Q. Has anyone have any experience with this? I’m 15 years old male and having acid reflux. I have tried lot of meds but nothing is effective and I did not get any remedy. I came across something which says Chinese herbalists can help or even cure it. Has anyone have any experience with this? If you think it is a good idea? Please answer and I will be really grateful!

A. hey, waylon. if you want to try chinese medicine, go for it, as long as you understand clearly how does that medication treat you.
in acid reflux condition, some notes you need to remember are:
- you need to eat regularly
- you need to reduce your stress
- avoid some foods like: acid foods, coffee, spicy foods

and maybe you can try -if you want- consume daily yogurt with apple cider vinegar. apple cider vinegar is believed to be able to help gastric problem.

Q. Can anyone here share with me your experiences….? hey, hi to all…..Very recently I came to know about amniocentesis. With this we can see the baby`s gender..Can anyone here share with me your experiences….?

A. No my dear amniocentesis is not used to find baby`s gender rather its ultrasound for it. Amniocentesis is used to detect any genetic problems such as Down’s syndrome or any other chromosomal abnormalities but not gender of the child. Even infection of the amniotic fluid is checked during amniocentesis. They are also used to check the maturity of the baby`s lungs. Yes it is done under the guidance of an ultrasound. If anyone wants to check for gender they have to go for an ultrasound.

Q. Could anyone share your experience here? your attention here please…..One of my friend is pregnant and after a long and multiple diagnosis she has been confirmed positive for breast cancer. She is badly depressed and is much worried about the child and the effect it will have during pre/post birth. She wants the child to be healthy and normal. Could anyone share your experience here?

A. A) It shows the love and affection the mother has towards the expectant baby. It is good that her breast cancer is diagnosed because it is difficult when one is pregnant. Breast cancer will not harm baby at all, what harms the baby are some of the treatments for breast cancer - and these depend on how advanced the cancer may be. If at early stage her lump will be removed or have surgery for the affected area. The chemotherapy treatment or the medications will be carried after your 1st trimester. This will reduce the harm a baby can get. On advanced stages of cancer, due to radiation treatment and chemotherapy involved with surgery makes the situation tough and makes the survival difficult for mother and baby or even both. So it depends on the stage of your cancer, which you must ask the treating doctor. In early stage of cancer the survival of both mother and baby is possible.Better check her cancer stage. I wish her speedy recovery and safe delivery.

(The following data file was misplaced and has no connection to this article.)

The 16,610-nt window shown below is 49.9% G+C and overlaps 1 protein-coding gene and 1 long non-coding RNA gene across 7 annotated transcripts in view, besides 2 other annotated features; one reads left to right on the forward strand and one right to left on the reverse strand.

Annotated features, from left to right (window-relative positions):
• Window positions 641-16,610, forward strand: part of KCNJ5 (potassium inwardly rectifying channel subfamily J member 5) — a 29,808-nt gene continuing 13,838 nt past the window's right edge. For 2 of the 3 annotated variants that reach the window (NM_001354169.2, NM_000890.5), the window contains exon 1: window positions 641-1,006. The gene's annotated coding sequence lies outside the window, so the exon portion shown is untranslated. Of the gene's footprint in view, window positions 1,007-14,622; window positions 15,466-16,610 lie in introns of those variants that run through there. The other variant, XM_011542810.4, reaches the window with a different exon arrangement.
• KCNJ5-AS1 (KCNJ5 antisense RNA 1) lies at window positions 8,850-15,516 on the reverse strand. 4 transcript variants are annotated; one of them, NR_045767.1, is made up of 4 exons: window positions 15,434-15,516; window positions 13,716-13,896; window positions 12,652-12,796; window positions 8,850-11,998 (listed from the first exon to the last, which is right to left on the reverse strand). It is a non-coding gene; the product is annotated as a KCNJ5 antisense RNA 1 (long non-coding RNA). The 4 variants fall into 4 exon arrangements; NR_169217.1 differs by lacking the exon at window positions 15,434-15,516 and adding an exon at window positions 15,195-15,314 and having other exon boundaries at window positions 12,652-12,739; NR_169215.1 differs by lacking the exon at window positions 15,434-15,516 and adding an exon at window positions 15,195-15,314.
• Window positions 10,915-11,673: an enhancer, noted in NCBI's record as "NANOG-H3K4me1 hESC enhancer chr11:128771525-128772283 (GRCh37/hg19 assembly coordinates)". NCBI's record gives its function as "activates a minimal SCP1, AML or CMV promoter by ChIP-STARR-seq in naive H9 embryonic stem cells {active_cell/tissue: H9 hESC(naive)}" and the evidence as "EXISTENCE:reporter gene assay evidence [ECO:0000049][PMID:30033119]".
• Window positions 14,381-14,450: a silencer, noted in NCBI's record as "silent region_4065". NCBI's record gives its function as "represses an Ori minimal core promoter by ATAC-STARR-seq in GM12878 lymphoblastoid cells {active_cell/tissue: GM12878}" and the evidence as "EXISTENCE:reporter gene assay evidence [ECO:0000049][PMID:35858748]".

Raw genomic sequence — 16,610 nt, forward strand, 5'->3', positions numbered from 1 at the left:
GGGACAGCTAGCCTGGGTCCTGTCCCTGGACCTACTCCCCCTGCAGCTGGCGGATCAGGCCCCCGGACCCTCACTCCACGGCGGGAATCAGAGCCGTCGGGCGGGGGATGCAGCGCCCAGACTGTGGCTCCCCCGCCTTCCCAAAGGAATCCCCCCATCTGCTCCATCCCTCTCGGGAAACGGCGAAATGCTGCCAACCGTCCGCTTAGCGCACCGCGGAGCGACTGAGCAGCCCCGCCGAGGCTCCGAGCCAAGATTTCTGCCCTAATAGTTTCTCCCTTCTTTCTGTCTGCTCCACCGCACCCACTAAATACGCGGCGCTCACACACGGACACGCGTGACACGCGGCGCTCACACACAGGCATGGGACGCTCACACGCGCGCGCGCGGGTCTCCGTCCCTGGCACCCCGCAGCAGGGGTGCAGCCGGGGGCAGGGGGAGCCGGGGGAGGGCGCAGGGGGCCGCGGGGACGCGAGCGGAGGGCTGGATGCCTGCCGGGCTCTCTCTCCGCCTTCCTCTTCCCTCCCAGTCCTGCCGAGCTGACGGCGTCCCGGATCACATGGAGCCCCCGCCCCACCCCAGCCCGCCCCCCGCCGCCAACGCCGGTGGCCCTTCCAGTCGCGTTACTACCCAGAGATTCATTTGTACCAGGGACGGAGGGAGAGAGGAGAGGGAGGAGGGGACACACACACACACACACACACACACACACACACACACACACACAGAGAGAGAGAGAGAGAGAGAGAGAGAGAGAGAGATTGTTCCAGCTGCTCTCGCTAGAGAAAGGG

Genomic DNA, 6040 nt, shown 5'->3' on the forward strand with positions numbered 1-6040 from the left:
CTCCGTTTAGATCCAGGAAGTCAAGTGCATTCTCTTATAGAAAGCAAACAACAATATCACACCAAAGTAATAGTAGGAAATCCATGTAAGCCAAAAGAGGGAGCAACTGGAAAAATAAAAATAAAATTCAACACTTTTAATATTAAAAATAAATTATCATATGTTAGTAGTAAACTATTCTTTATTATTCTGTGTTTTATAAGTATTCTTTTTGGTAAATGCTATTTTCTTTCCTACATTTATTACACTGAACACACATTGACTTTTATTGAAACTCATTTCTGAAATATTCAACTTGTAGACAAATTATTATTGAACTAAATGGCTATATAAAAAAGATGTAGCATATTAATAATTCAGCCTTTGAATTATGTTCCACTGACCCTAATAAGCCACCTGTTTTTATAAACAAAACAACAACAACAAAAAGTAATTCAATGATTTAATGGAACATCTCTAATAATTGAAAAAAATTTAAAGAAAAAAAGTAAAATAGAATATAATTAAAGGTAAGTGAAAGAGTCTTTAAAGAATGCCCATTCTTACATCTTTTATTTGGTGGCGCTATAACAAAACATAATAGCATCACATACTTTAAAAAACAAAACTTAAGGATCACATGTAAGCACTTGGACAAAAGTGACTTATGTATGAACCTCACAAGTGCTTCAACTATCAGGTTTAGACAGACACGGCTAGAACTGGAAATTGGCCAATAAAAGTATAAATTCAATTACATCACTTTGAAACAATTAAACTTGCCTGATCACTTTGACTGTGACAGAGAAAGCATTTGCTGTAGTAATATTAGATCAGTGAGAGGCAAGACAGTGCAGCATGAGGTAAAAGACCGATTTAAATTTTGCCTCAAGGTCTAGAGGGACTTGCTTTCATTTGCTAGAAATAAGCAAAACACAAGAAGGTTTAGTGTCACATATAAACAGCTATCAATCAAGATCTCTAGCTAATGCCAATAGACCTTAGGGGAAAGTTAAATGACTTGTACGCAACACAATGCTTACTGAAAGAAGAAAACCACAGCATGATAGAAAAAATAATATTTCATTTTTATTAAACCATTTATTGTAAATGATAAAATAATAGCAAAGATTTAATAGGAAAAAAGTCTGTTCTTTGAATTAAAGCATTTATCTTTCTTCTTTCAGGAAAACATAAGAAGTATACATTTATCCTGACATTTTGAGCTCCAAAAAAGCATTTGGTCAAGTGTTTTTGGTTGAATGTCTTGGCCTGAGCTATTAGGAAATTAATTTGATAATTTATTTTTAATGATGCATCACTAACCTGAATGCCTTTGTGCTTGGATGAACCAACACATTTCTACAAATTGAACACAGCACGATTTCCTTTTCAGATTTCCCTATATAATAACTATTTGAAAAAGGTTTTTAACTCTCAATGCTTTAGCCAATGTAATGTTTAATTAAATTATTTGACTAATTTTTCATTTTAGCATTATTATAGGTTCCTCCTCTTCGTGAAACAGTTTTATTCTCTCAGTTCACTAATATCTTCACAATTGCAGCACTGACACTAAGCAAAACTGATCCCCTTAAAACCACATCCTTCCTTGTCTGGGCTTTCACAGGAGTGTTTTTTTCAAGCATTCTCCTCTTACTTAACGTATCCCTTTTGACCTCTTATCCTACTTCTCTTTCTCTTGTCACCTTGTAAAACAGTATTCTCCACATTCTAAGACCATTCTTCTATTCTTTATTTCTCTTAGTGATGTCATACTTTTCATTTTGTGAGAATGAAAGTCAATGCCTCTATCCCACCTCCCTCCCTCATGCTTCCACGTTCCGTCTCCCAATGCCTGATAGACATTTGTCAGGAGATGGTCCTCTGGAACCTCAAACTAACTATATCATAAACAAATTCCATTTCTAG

More discussions about experiment
References in periodicals archive ?
The researchers found that other behavioural assays sensitive to stress were affected by male but not female experimenters or T-shirts.
In particular, the matching of participants and experimenters on the basis of race and sex was an important consideration when making generalizations from one study to another.
The experimenter calculated the inter-observer agreement between his coding and the coding of the assistant on one transcript.
The monitor and experimenters will also calculate the total donation to each of the charities.
These four types of learning styles or ways of perceiving are: abstract conceptualizers, active experimenters, concrete experiencers, and reflective observers.
Later, when the babies had a chance to choose who to play with, 70 percent of the time infants preferred the experimenter who distributed the toys fairly.
While in the standing position, the experimenter would look very excited by raising eyes, making exaggerated facial expressions, and talking to the infant--praising her for standing.
Upon completion, EDS will allow experimenters to interact with experiments on board and communicate commands and information to and from Houston.
The experimenters gauged the infants' responses through physiological and behavioral measures.
The baby monkeys stared impassively when experimenters opened and closed their mouths or fight hands.